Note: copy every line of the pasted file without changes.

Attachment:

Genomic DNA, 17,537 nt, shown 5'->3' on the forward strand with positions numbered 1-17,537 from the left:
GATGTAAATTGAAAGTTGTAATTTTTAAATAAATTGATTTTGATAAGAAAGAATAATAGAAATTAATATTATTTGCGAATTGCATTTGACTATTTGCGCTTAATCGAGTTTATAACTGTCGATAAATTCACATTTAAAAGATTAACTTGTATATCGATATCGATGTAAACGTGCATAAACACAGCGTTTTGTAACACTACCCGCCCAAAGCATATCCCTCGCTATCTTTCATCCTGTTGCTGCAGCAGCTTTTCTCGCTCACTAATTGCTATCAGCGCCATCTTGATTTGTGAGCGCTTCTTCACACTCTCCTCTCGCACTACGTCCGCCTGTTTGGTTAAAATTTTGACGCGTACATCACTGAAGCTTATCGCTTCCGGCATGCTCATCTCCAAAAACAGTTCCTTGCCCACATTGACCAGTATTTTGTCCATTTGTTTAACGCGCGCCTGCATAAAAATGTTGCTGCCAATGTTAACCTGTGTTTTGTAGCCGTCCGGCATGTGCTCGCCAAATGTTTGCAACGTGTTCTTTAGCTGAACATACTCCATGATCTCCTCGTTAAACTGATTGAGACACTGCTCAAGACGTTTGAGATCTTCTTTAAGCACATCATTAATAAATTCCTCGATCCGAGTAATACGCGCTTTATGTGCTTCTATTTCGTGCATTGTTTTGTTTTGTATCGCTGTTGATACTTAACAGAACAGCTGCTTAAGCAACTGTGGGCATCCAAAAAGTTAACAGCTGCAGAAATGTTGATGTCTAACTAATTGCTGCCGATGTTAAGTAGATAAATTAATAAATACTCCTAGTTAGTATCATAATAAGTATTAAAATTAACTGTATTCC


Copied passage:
Genomic DNA, 17,537 nt, shown 5'->3' on the forward strand with positions numbered 1-17,537 from the left:
GATGTAAATTGAAAGTTGTAATTTTTAAATAAATTGATTTTGATAAGAAAGAATAATAGAAATTAATATTATTTGCGAATTGCATTTGACTATTTGCGCTTAATCGAGTTTATAACTGTCGATAAATTCACATTTAAAAGATTAACTTGTATATCGATATCGATGTAAACGTGCATAAACACAGCGTTTTGTAACACTACCCGCCCAAAGCATATCCCTCGCTATCTTTCATCCTGTTGCTGCAGCAGCTTTTCTCGCTCACTAATTGCTATCAGCGCCATCTTGATTTGTGAGCGCTTCTTCACACTCTCCTCTCGCACTACGTCCGCCTGTTTGGTTAAAATTTTGACGCGTACATCACTGAAGCTTATCGCTTCCGGCATGCTCATCTCCAAAAACAGTTCCTTGCCCACATTGACCAGTATTTTGTCCATTTGTTTAACGCGCGCCTGCATAAAAATGTTGCTGCCAATGTTAACCTGTGTTTTGTAGCCGTCCGGCATGTGCTCGCCAAATGTTTGCAACGTGTTCTTTAGCTGAACATACTCCATGATCTCCTCGTTAAACTGATTGAGACACTGCTCAAGACGTTTGAGATCTTCTTTAAGCACATCATTAATAAATTCCTCGATCCGAGTAATACGCGCTTTATGTGCTTCTATTTCGTGCATTGTTTTGTTTTGTATCGCTGTTGATACTTAACAGAACAGCTGCTTAAGCAACTGTGGGCATCCAAAAAGTTAACAGCTGCAGAAATGTTGATGTCTAACTAATTGCTGCCGATGTTAAGTAGATAAATTAATAAATACTCCTAGTTAGTATCATAATAAGTATTAAAATTAACTGTATTCC